Monday, 4 April 2016


Arturo Toscanini was considered a living legend during the late 19th and early
20th century. His all-Wagner programme of April 4, 1954, the conductor's
last public concert, did not go exactly as planned for the icon who had wished

to make a most dignified exit from the podium. Thankfully for both conductor
and prosperity, Toscanini's skill behind the baton and his prolific oeuvre of
masterful recordings have obtained legendary status for both the man
and his music.

On April 4 1954 the much celebrated conductor Arturo Toscanini lead the NBC Symphony Orchestra (an orchestra specifically made for him, no less, and of which he would lead for 17 years) for the last time. His repertoire of choice: Richard Wagner.

On the evening’s billing would be a selection of five preludes, overtures and other favorite selections of the composer Richard Wagner’s most epic works.

1. Lohengrin: Act I Prelude

2. Siegfried: Forest Murmors

3. Die Götterdämmerung: Dawn and Siegfried’s Rhine Journey

4. Tannhäuser: Overture and Bacchanale

5. Die Meistersinger von Nürnberg: Act I Prelude

The timing of Toscanini’s final concert with the NBC Symphony Orchestra was truly the end of an era for the man with the baton whose highly prized station as head of the orchestra had, through a particular set of virtuosic skill and his own unique inflections on popular works made the conductor a household name (and I dare say, in terms of pop culture status at the time, one of the first crossover sensations for conductors of classical music).
 Laymen to the classical music genre and it's counterpart opera may have never heard Toscanini tenderly (yet exhaltingly) usher Isolde into her much entreated "liebestod" (love death) with such an endearing tenderness and respite (even into the lovelorns' rapid descent into that hybrid state of madness and bliss known to so many lovers, and as depicted in Wagner's Tristan), but they certainly will have known, and heard of the name Toscanini.

As Toscanini’s nearly two decades of employment with one of the world’s finest orchestras drew to a close, a new era was just beginning, and it would be glorious.

In a very brave gesture (for any famous musician, whether known to take risks or hide from them), Toscanini would agree to ride the new wave of experimental sound, agreeing to have his final performance recorded using a concept that was, at that time, sitting on rather primitive ground: It was during 1954, the year of Toscanini’s final concert, that record label RCA Victor began experimenting with ‘binaural recording’ (Stereo) to replace the flat monaural records then in existence which did nothing to serve listeners with a lifelike listening experience, delivering to the audiences at home a sound that was disappointingly flat and which would leave those tuning in wanting a more authentic aural experience. RCA-Victor was one of the premier labels to attempt to heed this public demand. By experimenting with binaural sound on what would be a historic performance (Toscanini's last public concert) the label hoped to deliver to audiences at home a recording so clear, so spatially separated, it would leave those unfortunate enough not to have purchased tickets for the event with the impression of having been right there with the orchestra in the concert hall.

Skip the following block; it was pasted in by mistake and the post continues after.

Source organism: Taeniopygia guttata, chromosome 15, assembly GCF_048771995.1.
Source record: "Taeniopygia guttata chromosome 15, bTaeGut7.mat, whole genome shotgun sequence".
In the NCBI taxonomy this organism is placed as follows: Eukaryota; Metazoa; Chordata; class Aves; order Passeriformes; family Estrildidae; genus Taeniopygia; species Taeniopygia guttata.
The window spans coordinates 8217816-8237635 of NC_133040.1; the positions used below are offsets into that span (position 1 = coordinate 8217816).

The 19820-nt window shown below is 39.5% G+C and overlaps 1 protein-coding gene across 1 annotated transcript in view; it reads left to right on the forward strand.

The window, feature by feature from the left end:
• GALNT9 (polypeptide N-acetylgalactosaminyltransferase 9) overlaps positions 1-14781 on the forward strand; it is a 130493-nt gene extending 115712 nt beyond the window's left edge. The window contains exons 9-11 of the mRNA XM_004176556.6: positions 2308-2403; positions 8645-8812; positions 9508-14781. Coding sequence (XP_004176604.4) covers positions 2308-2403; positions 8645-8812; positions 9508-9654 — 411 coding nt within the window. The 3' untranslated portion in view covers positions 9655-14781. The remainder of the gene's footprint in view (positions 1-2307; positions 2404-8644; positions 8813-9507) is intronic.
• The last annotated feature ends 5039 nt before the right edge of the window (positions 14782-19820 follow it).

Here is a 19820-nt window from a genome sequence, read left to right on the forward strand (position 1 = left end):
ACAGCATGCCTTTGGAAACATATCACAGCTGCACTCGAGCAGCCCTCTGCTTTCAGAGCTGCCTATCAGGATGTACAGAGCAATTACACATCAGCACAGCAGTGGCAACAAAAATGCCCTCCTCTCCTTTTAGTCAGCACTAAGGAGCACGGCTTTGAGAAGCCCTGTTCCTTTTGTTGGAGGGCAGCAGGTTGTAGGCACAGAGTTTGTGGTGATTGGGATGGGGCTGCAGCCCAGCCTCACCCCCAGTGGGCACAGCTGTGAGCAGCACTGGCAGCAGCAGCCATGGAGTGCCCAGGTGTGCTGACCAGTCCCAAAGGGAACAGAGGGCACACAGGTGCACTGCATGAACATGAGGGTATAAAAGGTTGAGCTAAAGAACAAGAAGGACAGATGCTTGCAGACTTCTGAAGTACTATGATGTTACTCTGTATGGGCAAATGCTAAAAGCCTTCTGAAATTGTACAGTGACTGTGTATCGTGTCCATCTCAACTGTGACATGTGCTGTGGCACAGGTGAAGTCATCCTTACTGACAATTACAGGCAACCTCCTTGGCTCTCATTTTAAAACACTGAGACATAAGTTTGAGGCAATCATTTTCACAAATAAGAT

Unfortunately, feeling the pressure of RCA-Victor who were improving on techniques seemingly on the fly, the aging Toscanini could not quite keep up with directing the orchestra and keeping mental tabs on the recording equipment of which he had previously expressed a distaste for.

It would be during the “Paris version” of Wagner’s Tannhäuser, that the mentally taxed conductor temporarily lost focus and briefly yielded from beating time, which, for audiences listening from home, silenced both orchestra and conductor effort for the quite lengthy (at least, for Toscanini) period of around 14 seconds before one Guido Cantelli, a fellow conductor working in the broadcast booth that evening, was quick to provide backup for the gaffe in the form of playing for the stunned listeners a pre-recorded work of the conductor Toscanini: the composer of choice: Johannes Brahms, the music: his 1st Symphony (an interesting choice indeed: both classical music aficionados and critics alike often attempted to pit Brahms and Wagner against one another in life). The interruption of Brahms lasted about a half minute, after which the regularly scheduled program once more emerged on the airwaves, seemingly showcasing the seasoned conductor Toscanini resuming where he left off  as he continued to effortlessly complete Wagner’s masterpiece.

The media, of course, had a field day with event, highly romanticizing the already romantic life of the conductor, with rumors bordering on dementia, a rivalry with RCA and NBC, to the crass listener declaring for himself ‘proof’ of a feeble in mind conductor who should never have been allowed to work past his truly was a cause célèbre to round out the first half of 20th century classical music and performance.

Enjoy below an excerpt from the concert, featuring the rather unusual and very primitive sounding
recording by RCA-Victor during the label's early experimentations in Stereo Sound Recordings. The
excerpt below is the infamous Tannhäuser that had caused the sensation discussed, however the
'offending' portion is not included in this clip:
  UPDATE:  The video previously described  is no longer available on YouTube, however I managed to find one that has been cleaned up (i.e. "repaired.") Listen below:

Scroll down list to listen to Toscanini's Final Concert April 4, 1954;                           PUBLIC DOMAIN


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